LAHORE: The newly-established Pakistan Renal Registry (PRR) has become operational all over the country.
The registry is meant to collect analyses and reports on data from renal centres (public and private).
Health professionals say it is a landmark development in research and the country has become fully dependent on its own health professionals and resources to create a mega database on the kidney diseases and the patients.
Pakistan Society of Nephrology President Prof Dr Waqar Ahmad spoke about the development at the 12th biennial conference of the Society at a local hotel on Friday.
Speaking to Dawn, he claimed that Pakistan was lagging behind in research on the impact of kidney diseases and data registry and had to depend upon international health organisations.
“For any service to flourish, a mandatory attribute is self-audit and reflection and such attributes stem from data collected and analysed with the aim of self-correction and self-improvement,” he said.
He said the PSN had been vigorously working to develop a comprehensive clinical database of renal patients in the country since its inception in 1995. The project had started under the leadership of Prof Syed Jaffar Naqvi who worked tirelessly to make it a reality.
“The PSN has been able to take his mission further with all these efforts bearing fruit with the launch of the online Registry. The data covers information from varied spectrum of patients ranging from chronic kidney disease stage 1 to patients on renal replacement therapy,” he said.
“Through such databases we as renal healthcare providers can identify our strengths and weaknesses and determine where more effort is required,” Prof Waqar said. Furthermore, he said, this data could help identify any loopholes in the provision of healthcare to our patients.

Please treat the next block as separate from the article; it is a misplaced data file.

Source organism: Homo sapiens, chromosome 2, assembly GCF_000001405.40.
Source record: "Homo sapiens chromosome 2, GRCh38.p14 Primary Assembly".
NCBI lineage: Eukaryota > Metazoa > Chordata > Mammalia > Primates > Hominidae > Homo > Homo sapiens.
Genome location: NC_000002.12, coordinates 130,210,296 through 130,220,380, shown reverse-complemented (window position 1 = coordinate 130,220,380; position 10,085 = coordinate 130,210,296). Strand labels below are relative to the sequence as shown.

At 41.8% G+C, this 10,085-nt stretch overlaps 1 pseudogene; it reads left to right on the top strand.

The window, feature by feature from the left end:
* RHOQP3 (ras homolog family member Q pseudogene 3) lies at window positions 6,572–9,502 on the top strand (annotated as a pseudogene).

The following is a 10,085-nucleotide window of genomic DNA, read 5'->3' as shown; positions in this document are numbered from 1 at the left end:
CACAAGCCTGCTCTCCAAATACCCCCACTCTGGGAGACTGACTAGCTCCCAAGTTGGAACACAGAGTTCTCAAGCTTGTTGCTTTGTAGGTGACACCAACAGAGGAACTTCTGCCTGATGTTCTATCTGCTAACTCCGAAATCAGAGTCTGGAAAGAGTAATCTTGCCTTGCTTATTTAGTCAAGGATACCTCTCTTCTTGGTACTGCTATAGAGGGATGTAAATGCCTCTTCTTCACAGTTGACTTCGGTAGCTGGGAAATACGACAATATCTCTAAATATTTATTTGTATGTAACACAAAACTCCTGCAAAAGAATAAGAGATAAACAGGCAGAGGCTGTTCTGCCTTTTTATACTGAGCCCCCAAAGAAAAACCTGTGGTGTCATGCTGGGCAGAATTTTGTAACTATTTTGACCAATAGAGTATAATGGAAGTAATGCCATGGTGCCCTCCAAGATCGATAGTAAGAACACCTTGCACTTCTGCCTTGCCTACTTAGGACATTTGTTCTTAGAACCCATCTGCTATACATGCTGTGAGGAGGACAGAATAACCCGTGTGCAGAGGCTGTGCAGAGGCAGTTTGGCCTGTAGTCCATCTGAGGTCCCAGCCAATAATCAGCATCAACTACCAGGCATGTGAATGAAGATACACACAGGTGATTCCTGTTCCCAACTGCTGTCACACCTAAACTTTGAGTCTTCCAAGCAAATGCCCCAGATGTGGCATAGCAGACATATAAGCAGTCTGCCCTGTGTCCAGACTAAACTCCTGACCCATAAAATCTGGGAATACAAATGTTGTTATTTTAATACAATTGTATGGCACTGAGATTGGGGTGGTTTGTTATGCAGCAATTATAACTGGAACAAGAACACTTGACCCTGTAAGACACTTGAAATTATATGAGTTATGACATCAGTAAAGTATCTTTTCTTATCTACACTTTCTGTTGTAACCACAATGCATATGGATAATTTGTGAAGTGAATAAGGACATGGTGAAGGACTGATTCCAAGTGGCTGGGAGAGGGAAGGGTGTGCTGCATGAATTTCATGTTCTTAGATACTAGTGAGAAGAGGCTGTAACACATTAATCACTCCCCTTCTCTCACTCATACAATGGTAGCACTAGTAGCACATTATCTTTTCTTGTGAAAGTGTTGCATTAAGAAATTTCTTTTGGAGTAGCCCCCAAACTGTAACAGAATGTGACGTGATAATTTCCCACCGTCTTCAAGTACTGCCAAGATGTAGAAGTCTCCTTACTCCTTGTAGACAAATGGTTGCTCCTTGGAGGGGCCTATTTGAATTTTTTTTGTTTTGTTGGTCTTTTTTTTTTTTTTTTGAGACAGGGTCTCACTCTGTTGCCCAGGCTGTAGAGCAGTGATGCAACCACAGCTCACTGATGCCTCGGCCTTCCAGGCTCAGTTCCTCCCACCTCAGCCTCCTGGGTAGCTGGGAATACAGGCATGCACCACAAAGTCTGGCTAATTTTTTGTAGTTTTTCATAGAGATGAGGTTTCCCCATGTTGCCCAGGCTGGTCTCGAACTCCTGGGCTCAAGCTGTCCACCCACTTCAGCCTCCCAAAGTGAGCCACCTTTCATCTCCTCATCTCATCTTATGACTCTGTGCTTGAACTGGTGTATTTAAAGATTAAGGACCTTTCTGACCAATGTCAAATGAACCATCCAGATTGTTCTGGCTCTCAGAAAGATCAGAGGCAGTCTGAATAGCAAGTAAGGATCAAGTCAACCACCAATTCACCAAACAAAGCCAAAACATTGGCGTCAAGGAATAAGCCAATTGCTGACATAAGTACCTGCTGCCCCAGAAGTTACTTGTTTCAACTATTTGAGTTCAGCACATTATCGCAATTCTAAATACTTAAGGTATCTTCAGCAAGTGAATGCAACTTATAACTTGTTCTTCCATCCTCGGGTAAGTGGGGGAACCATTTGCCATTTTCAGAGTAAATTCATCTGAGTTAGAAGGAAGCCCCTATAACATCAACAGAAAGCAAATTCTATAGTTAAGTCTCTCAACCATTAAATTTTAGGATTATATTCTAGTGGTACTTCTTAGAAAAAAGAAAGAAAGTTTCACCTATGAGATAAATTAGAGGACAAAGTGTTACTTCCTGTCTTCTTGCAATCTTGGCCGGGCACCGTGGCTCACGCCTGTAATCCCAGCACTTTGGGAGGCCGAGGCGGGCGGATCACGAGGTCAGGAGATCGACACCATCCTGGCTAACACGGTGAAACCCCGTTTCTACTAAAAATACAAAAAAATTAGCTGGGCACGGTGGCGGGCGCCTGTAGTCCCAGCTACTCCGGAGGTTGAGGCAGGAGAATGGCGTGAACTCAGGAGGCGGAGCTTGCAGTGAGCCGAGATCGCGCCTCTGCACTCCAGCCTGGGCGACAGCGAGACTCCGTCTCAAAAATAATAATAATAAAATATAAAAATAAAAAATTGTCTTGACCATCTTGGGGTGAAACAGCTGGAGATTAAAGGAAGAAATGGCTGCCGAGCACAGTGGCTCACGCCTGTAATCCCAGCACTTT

A major part of the work on renal specialty is the management of patients with acute kidney injury and advanced chronic kidney disease. This may involve renal replacement therapy by dialysis or by kidney transplant.
“In a country like Pakistan, kidney disease has emerged as a plague which requires tremendous efforts through highly devoted professionals to fight back,” said the PSN president.
About the disease, he said, there had been a globally increased inflow of renal patients along with tremendous rise in the awareness of renal disease.
“The Society has always been a spearhead in the progress and prosperity of nephrology by providing a perfect platform to all the doctors, professors and researchers to approach and deliver all the attendees about the latest advancements in the respective sphere.
“Many more new developments in the renal medicine required interactive sessions at local and global level to properly implement them,” he said.
There were a lot of difficulties the nephrologists faced in the field since it emerged in Pakistan as a separate specialty. Initially, he said, general physicians and urologists had been treating the patients that came in the domain of nephrology. Later, it emerged as a separate field since there was so much to do for the patients with acute kidney injury, chronic kidney disease, end-stage renal disease and renal replacement therapy that was actually being ignored.
The main hurdles had been financial and administrative barriers of our country, said Prof Waqar.
Published in Dawn, October 26th, 2019